REVIEW: LG Velvet Has Pedigree And Class & Is A Worthwhile Smartphone Investment
This week LG announced a brand-new smartphone called Wing that allows users to twist and turn its dual display screens. It’s cutting edge and has an inbuilt gimbal – but what’s missing from all the recent LG smartphone launches is the clout that Samsung has when it releases an innovative new mobile device.
Recently, however, LG released the Velvet: a smartphone that has to be one of the best value for money mid-premium phones in the market. A 5G device with an OLED screen, it stands out from the pack and is a real competitor to what Samsung has to offer – the missing ingredient is marketing and a big dose of support for a device that is up there with the best of breed.
LG is known for its premium TVs and OLED display technology, which is found in Sony, Hisense, and TCL TVs. It’s also a market leader in the appliance market because of the quality built into its products, which are often backed by 10-year warranties.
I have to admit that in 10 years of reviewing LG smartphones I have yet to come across a dud – but despite my praises, LG smartphones don’t have the same success as an Apple or a Samsung device simply because LG expects them to sell themselves.
Its mobile devices are the hidden gem of the smartphone world and, if anything, LG should hand the range over to a distributor who can work with carriers and retailers such as JB Hi Fi, who are currently ranging the latest LG Velvet.
Selling for $899, the Velvet is an ultra-stylish, future-proofed handset that won’t break the bank. It’s light (180g) and super thin, at under 10 centimetres.
The first thing you notice is that the 6.8-inch curved OLED screen is crystal clear and beautifully sculptured into the device, which also has a pearl white glass back giving it that quality feel. The display is restricted to 60Hz, however, and if you want 120Hz for gaming you are going to have to pay more. There is also a teardrop camera in the centre-front, which is not really noticeable and is far from offensive.
There is also nothing shabby about the device’s performance, which is powered by a Qualcomm Snapdragon 765G – not the top end processor normally found in a $1,500+ phone. One of the key elements is that the Snapdragon 765G did everything I wanted it to do when watching NRL football via v Foxtel app feed or when watching Netflix. In fact, I doubt that most people would notice the difference between Qualcomm’s Snapdragon 865 and the 765G. The 4,300mAh battery is also impressive, delivering a good day and a half of performance.
I also like the fact that it a 24-bit audio device that has a 3.5mm jack for headphones. Where this device really excelled was when you played music back from the likes of Tidal. Hooked up to a pair of Bowers and Wilkins headphones or the new JBL buds, the sound is exceptional, especially as it plays back 24bit lossless files – you can also toggle the Apt-X Lossless codec to trade between super-high-quality audio and 16-bit audio.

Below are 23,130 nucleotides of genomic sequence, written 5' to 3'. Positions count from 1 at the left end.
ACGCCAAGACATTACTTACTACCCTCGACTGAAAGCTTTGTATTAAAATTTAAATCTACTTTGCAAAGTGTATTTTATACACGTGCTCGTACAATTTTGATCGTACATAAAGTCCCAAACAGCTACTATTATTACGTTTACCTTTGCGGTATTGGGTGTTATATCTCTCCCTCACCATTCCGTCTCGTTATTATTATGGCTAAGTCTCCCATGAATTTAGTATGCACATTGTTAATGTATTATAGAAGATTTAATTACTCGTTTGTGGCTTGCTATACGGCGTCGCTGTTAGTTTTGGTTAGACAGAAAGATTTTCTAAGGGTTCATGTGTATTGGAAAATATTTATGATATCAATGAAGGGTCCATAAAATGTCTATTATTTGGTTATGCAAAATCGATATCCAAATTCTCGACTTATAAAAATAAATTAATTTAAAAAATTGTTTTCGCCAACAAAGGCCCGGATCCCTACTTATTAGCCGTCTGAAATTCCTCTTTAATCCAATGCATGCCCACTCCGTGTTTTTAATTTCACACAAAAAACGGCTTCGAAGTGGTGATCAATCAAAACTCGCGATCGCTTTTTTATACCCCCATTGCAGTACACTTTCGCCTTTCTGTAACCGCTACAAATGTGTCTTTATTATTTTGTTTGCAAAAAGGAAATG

The phone has 6GB of RAM and 128GB of built-in storage. Memory options are also covered with the option of being able to slot in next to the SIM a microSD card, which can handle up to 2TB. I see this as being redundant, though, especially as one can use a Google, Dropbox, or Microsoft cloud storage solution for all files as well as the storage of images.
The Velvet’s buttons are on the side and easy to access, and above all the device feels good in the hand and has rounded edges – unlike the new $1,900 Samsung Galaxy Note20 Ultra, which has sharp edges that can be an irritant after a while when holding it in your hand. It runs on the LG UX 9 skin of the Android 10 operating system, and I was able to easily customise the home page, setting up folders for both business and entertainment. I also liked the premium haptic feedback touches on the navigation bar.
Finally, the Velvet has three lenses on the rear: a 48MP wide, an 8MP ultra-wide, and a 5MP depth sensor. On the front is a 16MP selfie camera. Like past LG smartphones, the wide angle seriously delivered, and where it has a weakness is when you come to zoom – this is pretty average when compared to the more expensive Samsung devices.
This is a value for market device that is well worth the $899 JB Hi Fi asking price.
It delivers all the basics, is smart, and the networking and 5G speeds are good. The camera delivers good images, and for those who commute, you have one of the best inbuilt sound systems. The Velvet is waterproof, supports wireless charging and has fingerprint recognition on the screen, which is not the case with the new Motorola Edge device which is $100 more expensive.
- Processor that delivers
- Wireless Charging
- Needs a cover
- Needs better low-light shooting capability
- I miss the standard buttons on the bottom of the screen found on most Android devices